Machining Centers Allow Moldmaker to Hold Consistent Tolerances/Finishes
E & D Engineering Systems (Gladwin, MI) specializes in the development, design, and manufacture of molds and match-metal trim tooling for the thermoforming industry, mostly in the food packaging industry, as well as injection molds and extrusion dies. The company looks to machine tools from Haas Automation, Inc. (Oxnard, CA) to hold the tight tolerances its customers require, often ±0.001 or less.
E & D President Ed Wark notes that the company has more than 50 years of combined machining experience in every facet of design and production of molds for vacuum and injection molding of thermoplastics, thermosetting polymers and liquid silicones. The company specializes in molds for small- and medium-sized parts with unusual or difficult requirements, such as: complex geometry, close tolerances, and intricate insert molds or overmolding.
“The rapid change of product development, along with our customers’ desire to market the latest product design, requires quick turnaround of projects,” Wark notes. “Most projects require precisely machined parts that can’t always be manufactured quickly. Processing and the availability of equipment play a big role in meeting deadlines.
“All of the work we do requires very close tolerances,” Wark continues. “Few details that we machine can be allowed more than ±0.001. Our match-metal trim tools require .0002-.0004 per-side between punch and die-cutting edges. The location of dowels and bores is also critical to the assembly of our projects. Our Haas machining centers allow us to hold consistent tolerances/finishes.”
Wark notes that with the Haas machining centers, E&D has no problem holding these tolerances. When used in conjunction with SolidWorks (Concord, MA) for CAD and SURFCAM by Surfware, Inc. (Camarillo, CA) for CAM, the company prevents potential problems and produces the highest quality work.
“These systems allow us to accomplish the consistently changing 3-D geometry required for most projects,” he explains. “Quality control is important—along with producing team-based systems that are part of shop standards—so that consistency is maintained.”
“Our extensive product line— which includes a wide range of VMCs, HMCs, turning centers, and rotary products—allows us to offer solutions to meet the needs of any shop. And all Haas machines are backed by our worldwide network of Haas Factory Outlets,” notes Haas Marketing Product Manager Scott Rathburn.
“Haas VMCs feature high-performance vector drive spindles and high-torque brushless servos on all axes,” Rathburn continues. “Configurations range from 40- and 50-taper gear-driven models for high-torque, heavy-duty cutting, to super-speed models with inline direct-drive spindles to handle the most demanding high-speed machining operations.”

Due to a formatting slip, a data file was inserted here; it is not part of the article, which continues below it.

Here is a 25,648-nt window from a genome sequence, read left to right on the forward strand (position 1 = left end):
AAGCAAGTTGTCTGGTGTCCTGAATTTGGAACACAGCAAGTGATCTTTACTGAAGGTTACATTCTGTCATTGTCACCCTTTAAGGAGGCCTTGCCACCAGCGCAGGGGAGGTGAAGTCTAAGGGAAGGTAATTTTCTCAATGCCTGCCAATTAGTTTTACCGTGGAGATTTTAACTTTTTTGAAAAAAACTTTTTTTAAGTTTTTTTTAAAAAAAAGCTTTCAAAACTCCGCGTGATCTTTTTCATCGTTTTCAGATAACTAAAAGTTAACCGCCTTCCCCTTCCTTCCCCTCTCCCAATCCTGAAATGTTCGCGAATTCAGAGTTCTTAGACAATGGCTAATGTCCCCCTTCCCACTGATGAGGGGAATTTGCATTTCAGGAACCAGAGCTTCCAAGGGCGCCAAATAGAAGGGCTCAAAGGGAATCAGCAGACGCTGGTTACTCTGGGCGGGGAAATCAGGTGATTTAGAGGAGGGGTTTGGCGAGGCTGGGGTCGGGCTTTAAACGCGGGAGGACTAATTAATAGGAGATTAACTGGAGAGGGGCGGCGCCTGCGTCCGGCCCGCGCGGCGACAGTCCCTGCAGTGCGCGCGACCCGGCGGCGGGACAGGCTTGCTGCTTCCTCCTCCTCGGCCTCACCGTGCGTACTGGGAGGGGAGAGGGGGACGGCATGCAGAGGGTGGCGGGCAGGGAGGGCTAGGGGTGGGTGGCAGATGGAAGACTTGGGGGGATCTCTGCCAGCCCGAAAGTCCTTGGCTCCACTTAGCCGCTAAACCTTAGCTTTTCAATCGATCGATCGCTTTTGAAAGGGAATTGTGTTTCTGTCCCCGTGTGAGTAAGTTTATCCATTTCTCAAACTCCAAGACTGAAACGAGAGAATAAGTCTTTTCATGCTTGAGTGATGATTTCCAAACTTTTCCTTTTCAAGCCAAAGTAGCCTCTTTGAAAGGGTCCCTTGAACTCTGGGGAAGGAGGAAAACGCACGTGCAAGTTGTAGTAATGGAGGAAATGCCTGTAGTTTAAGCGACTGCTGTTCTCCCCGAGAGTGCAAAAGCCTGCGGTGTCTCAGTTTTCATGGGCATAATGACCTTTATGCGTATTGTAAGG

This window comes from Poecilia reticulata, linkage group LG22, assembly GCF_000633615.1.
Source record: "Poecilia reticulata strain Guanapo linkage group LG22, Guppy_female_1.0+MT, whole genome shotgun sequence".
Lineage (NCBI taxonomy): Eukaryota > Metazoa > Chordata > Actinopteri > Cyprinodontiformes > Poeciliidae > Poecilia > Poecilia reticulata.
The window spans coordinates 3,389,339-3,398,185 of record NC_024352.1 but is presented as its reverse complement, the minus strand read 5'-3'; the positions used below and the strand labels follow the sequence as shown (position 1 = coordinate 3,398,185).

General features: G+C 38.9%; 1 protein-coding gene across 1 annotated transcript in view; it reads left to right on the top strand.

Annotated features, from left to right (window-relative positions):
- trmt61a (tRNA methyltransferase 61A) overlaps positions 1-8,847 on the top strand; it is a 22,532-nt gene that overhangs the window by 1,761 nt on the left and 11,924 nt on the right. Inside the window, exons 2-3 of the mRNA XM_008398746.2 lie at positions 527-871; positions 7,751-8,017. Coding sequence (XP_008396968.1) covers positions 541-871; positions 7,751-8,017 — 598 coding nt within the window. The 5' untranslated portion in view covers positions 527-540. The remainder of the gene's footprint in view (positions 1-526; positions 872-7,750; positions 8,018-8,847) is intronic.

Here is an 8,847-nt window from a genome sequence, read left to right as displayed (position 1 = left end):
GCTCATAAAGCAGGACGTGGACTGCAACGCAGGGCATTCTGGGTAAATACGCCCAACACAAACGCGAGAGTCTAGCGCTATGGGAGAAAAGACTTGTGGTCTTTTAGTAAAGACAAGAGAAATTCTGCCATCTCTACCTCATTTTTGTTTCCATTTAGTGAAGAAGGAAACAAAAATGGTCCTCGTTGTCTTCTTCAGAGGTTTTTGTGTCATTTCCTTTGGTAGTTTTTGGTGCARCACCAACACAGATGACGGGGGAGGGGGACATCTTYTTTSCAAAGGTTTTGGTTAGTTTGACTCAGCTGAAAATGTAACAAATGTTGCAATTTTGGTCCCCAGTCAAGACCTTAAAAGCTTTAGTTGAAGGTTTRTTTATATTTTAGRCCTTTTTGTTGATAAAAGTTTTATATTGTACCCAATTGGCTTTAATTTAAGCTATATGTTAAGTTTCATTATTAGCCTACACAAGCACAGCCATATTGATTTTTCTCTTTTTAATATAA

Haas also offers a full line of high-performance turning centers, with a wide range of high-productivity capabilities, such as dual spindles, driven tooling with C axis, and Y axis models. “All Haas machines are also available with the Haas Intuitive Programming System, a proprietary conversational programming system that makes set-up and operation easy—even without knowledge of G-code,” Rathburn adds.
“Haas has made it affordable for the average entrepreneur to get into moldmaking,” Wark affirms. “I started working by myself with a TM-1 Toolroom Mill in my garage. I paid about $20,000.00 for the machine, then added a tool changer and a fourth axis, which I did some complex geometries and surfacing on. Within six months, I bought the VF-2 with a 10,000 rpm spindle; and now we are in a 16,000-square-foot building, with five Haas machining centers and two Haas lathes with bar feeders. We use the 50-taper machines for the higher metal removal, and the 40-taper, high-rpm machines for finishing—although we do some roughing on the 40 tapers and surfacing on the 50-taper machines.”
Additionally, the Haas machines allow E & D to perform lights-out machining. “This is very cost-effective for us as well as our customers,” he comments. “This helps us to stay competitive, and have more machines than operators. It also helps us complete projects in a timelier manner.”
Wark believes that Haas technology has majorly contributed to customer satisfaction—and repeat business. “We have very little downtime or problems with the machines, and most of the time, through phone support through the Hass Factory Outlet (HFO), we can fix them ourselves,” he says “When the difference between success and failure, or profit and loss, can be measured in thousandths of an inch, experience is your most important asset."
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